|Publication number||US5631538 A|
|Application number||US 08/628,172|
|Publication date||May 20, 1997|
|Filing date||Apr 4, 1996|
|Priority date||Apr 4, 1996|
|Also published as||CN1072408C, CN1162848A|
|Publication number||08628172, 628172, US 5631538 A, US 5631538A, US-A-5631538, US5631538 A, US5631538A|
|Inventors||Dean M. Komrska|
|Original Assignee||Motorola, Inc.|
|Export Citation||BiBTeX, EndNote, RefMan|
|Patent Citations (7), Referenced by (8), Classifications (11), Legal Events (7)|
|External Links: USPTO, USPTO Assignment, Espacenet|
The present invention is generally related to battery powered devices, and more particularly, to a method and apparatus for charging a battery of a battery powered device.
As technology continues to advance, electronic devices continue to become smaller in size, opening new markets for portable electronic devices. These electronic devices typically are adapted to accommodate rechargeable batteries which are either internal to the device or detachable. Many electronic devices are adapted so the detachable battery may be charged while still attached to the electronic device. Such a detachable battery could be charged by applying a source of charging current to the electronic device, which includes circuitry to charge the detachable battery.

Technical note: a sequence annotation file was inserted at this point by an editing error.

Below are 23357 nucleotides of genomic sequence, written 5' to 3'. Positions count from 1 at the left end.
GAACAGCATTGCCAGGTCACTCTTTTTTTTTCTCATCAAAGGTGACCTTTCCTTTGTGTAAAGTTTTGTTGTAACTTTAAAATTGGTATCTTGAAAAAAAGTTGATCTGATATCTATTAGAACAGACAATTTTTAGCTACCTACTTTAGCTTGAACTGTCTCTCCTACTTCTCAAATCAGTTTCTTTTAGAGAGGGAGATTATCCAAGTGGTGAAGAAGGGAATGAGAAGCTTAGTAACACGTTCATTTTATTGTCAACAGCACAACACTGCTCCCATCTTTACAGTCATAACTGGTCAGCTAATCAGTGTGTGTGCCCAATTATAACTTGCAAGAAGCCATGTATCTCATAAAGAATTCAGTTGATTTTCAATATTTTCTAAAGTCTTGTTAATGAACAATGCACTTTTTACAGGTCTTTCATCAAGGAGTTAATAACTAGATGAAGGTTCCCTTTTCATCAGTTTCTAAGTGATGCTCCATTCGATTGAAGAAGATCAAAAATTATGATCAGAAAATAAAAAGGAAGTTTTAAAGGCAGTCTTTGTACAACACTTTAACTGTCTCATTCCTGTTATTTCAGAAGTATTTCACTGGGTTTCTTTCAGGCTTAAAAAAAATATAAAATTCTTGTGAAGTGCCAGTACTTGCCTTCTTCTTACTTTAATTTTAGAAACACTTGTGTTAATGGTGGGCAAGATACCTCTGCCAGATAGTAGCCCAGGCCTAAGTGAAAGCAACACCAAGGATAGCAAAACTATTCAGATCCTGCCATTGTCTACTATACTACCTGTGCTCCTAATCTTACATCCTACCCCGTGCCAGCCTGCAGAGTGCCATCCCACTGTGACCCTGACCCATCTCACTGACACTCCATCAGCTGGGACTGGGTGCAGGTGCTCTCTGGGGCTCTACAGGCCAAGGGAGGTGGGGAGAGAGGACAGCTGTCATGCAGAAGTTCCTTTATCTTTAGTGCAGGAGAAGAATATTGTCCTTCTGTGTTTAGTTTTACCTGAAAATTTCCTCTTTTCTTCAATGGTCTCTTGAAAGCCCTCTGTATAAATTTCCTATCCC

However, such a charging arrangement may be detrimental to the electronic device if the detachable battery is removed while the external power supply is attached to the portable electronic device. For example, the electronic device may not be designed to be powered by the external power supply without a detachable battery. Accordingly, when the detachable battery is removed, the electronic device may not operate properly. More importantly, internal circuitry and components may be damaged when the detachable battery is removed. That is, the power supply used to recharge the battery may overpower the internal circuitry or other components if the battery is removed, causing damage to the electronic device.